With no big-screen options due to the coronavirus outbreak, the movie’s studio, Comcast Corp.’s Universal Pictures, must largely skip the theater and release the animated sequel on digital platforms like its own Xfinity, which Ms. Lynn used. For Ms. Lynn, the rental fee—$19.99 for a 48-hour window—seemed reasonable since it allowed her to have a “Trolls movie party” at home.
By Friday afternoon, her daughter was already on her second viewing. “I’ve technically already got my money’s worth,” Ms. Lynn said.
More Hollywood studios are rushing their theatrical releases to digital services as U.S. theaters remain closed, offering an important test for the future of movies. This could accelerate a shift that was under way before the pandemic hit. The potential result: More movies being produced with the living room, and not the multiplex, in mind.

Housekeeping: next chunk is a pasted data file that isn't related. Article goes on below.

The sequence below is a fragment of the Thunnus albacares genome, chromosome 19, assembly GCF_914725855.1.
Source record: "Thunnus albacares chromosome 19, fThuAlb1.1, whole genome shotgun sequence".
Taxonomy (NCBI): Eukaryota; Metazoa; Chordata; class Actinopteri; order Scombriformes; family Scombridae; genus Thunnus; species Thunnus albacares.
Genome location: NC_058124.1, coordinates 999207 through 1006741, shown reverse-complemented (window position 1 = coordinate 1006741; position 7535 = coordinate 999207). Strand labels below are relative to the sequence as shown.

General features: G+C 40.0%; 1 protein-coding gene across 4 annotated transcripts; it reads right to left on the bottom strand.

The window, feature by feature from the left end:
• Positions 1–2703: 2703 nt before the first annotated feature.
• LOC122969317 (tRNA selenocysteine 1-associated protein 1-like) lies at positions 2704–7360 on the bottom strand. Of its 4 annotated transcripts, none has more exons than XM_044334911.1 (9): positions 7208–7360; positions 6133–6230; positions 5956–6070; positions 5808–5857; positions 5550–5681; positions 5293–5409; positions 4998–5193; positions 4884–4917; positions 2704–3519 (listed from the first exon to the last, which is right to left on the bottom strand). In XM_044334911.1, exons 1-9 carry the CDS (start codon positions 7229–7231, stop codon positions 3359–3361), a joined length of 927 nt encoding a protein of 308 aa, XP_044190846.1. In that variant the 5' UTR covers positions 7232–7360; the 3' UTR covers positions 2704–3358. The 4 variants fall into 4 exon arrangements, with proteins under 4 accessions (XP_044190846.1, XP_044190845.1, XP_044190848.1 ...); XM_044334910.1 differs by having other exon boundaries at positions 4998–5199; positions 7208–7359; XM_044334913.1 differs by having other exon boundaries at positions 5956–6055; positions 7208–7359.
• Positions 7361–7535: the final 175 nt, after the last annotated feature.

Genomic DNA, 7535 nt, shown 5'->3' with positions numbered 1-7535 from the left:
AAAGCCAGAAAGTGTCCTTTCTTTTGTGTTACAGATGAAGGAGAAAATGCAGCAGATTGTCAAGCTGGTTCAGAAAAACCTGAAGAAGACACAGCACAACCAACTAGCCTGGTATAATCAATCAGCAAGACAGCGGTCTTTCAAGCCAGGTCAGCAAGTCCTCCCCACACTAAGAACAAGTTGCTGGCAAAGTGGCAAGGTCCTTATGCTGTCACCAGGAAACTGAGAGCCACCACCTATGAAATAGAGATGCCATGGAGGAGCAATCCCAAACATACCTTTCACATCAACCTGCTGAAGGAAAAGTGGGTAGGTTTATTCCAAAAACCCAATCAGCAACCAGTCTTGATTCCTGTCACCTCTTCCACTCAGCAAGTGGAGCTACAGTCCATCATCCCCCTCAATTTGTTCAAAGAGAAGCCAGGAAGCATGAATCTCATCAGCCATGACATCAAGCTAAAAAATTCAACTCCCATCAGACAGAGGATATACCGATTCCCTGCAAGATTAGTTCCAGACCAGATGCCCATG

The outcome of this experiment will have significant implications for studio chiefs, theater owners and moviegoers. For decades, theaters have fought to safeguard an exclusive right to play movies in their auditoriums for months before they become available at home—usually first on premium digital services and then on DVD or cable channels.